Jeremy Hunt raised the famous eye-test in Barnard Castle to which Mr Cummings replied with a rueful remark that he would have made up something more plausible than that if he was going to invent a story. However, in the context of his explosive accusations about the health secretary, there is probably not a lot of appetite for another excursion to Barnard Castle. In fact, the points at which the interrogation from MPs went awry – and it was for the most part a well-directed session ably engineered by Greg Clark and Jeremy Hunt – was when they were diverted into Cummings-world and his past indiscretions. He came with some serious accusations to make, not just about senior people but also about the structure in and the culture of government. It was a shame when the questioning veered somewhere else.
Tens of thousands
Zarah Sultana MP:
Do you support the calls of bereaved families for a statutory public inquiry that’s independent, and led by a judge?
I don’t know about being led by a judge, because often these judge-led things actually don’t… the history is they often don’t really get to the bottom of it. But the principle of it, yes.
I think the idea that any kind of serious inquiry on lessons learned doesn’t start till next year is completely terrible. The families of all… tens of thousands of people died who didn’t need to die. There is absolutely no excuse for delaying that because a lot of the reasons for why that happened are still in place now…
If the government… if Number 10 today won’t tell the truth about the official plan which they briefed the media about, and described on TV a year ago, what on earth else is going on in there now?
So yes, I do, and I also think, you know, if you go back – and this is not about dragging Brexit into anything – but if you go back two years, if MPs could seize control of the legislative programme and say “we are in charge, not Number 10” when it came to Brexit and the second referendum, why on earth can MPs now not take control and say “it’s intolerable that this can be delayed”. The elected representatives of the families of people who died who didn’t need to die must get to grips with this now, there is absolutely no excuse for delaying it and the longer it’s delayed, the more people will rewrite memories, the more documents will go astray, the more the whole thing will just become cancerous.
This was the question that inspired the tragic point at the centre of this whole affair. “Tens of thousands of people died who didn’t need to die”. That, when all else is said and done, is the line that will linger out of this evidence. No matter what one thinks of Dominic Cummings’ motives – and he did a better job than his critics alleged in keeping up the regretful tone – this line will resonate because it is both clear and true. Not even the most uncritical partisan of the government can really pretend the first phase of the pandemic was handled well.
Mr Cummings promised to supply the committee with the sheaf of papers, to which he referred regularly, so they could understand the chronology of the decision-making. No doubt an inquiry sooner is better than an inquiry later but that is the claim that really matters. The most intriguing question in British politics is whether this claim becomes established as an assumed fact and whether the government will, eventually, be punished for it.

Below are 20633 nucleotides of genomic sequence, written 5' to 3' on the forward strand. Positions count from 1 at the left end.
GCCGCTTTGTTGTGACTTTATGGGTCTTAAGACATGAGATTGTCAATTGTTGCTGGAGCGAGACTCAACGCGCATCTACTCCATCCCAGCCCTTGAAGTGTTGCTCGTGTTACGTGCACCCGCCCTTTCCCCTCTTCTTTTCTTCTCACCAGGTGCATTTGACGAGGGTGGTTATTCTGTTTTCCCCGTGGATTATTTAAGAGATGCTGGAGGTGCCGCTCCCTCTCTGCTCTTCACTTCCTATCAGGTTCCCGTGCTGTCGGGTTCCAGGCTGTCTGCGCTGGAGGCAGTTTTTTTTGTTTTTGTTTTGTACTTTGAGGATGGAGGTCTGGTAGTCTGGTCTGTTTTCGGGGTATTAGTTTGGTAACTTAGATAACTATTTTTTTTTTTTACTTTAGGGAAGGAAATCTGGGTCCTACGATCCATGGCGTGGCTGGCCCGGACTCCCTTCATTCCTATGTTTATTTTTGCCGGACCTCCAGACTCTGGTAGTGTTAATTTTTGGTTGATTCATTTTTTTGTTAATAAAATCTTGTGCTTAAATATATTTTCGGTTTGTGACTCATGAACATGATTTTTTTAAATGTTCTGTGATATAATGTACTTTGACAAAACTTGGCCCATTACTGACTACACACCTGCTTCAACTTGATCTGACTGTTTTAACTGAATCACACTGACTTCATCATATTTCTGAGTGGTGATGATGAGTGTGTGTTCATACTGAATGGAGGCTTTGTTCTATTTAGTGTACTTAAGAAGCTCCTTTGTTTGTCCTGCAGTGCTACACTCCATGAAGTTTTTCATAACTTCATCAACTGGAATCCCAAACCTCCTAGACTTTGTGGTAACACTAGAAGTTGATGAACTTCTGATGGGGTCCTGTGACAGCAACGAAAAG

Unserious, wrong, and guilty man
There’s a great misunderstanding people have, that because it nearly killed him, therefore he must have taken it seriously. But, in fact, after the first lockdown, his view was he was cross with me and others for what he regarded as basically pushing him into the first lockdown.
His argument after that happened was literally quote “I should have been the mayor of Jaws and kept the beaches open”. That’s what he said on many, many occasions. He didn’t think in July or September, “thank goodness we did the first lockdown, it was obviously the right thing to do” etc etc. His argument then was: “we shouldn’t have done the first lockdown, and I’m not going to make the same mistake again”.
Carol Monaghan MP:
Did you hear him [the prime minister] say “let the bodies pile high in their thousands?” Or “it’s only killing eighty-year-olds”?
There have been a few different versions of these stories knocking around… the version that the BBC reported was accurate… I heard that in the prime minister’s study. That was not in September though, that was immediately after he finally made the decision to do the lockdown on 31 October.
Some allowance should always be made for the words people use in private, when they do not expect to be overheard. Remember too that Boris Johnson talks in a way that no other politician talks and that this is part of his appeal, even if it sometimes sounds like a flaw. But even so, this is a damaging accusation to end on because Mr Cummings is accusing the prime minister of being unserious. Indeed, in response to a question from Jeremy Hunt (who ran against Mr Johnson himself and so who no doubt relished the answer), Mr Cummings quietly confided that he did not believe Mr Johnson was up to the job. There is also another substantive charge which is that the prime minister’s judgment is terrible. No qualified judge thinks that lockdowns didn’t work. Apparently, he still regretted the imposition.
In the end, after an exhausting day, two things stood out and neither of them were the hapless Mr Hancock. The first was the impression of an unserious prime minister reluctant to take any decisions and whose instincts are usually wrong. The second was that tens of thousands of people are dead who need not have died.
Photograph by Andrew Parsons/No10 Downing St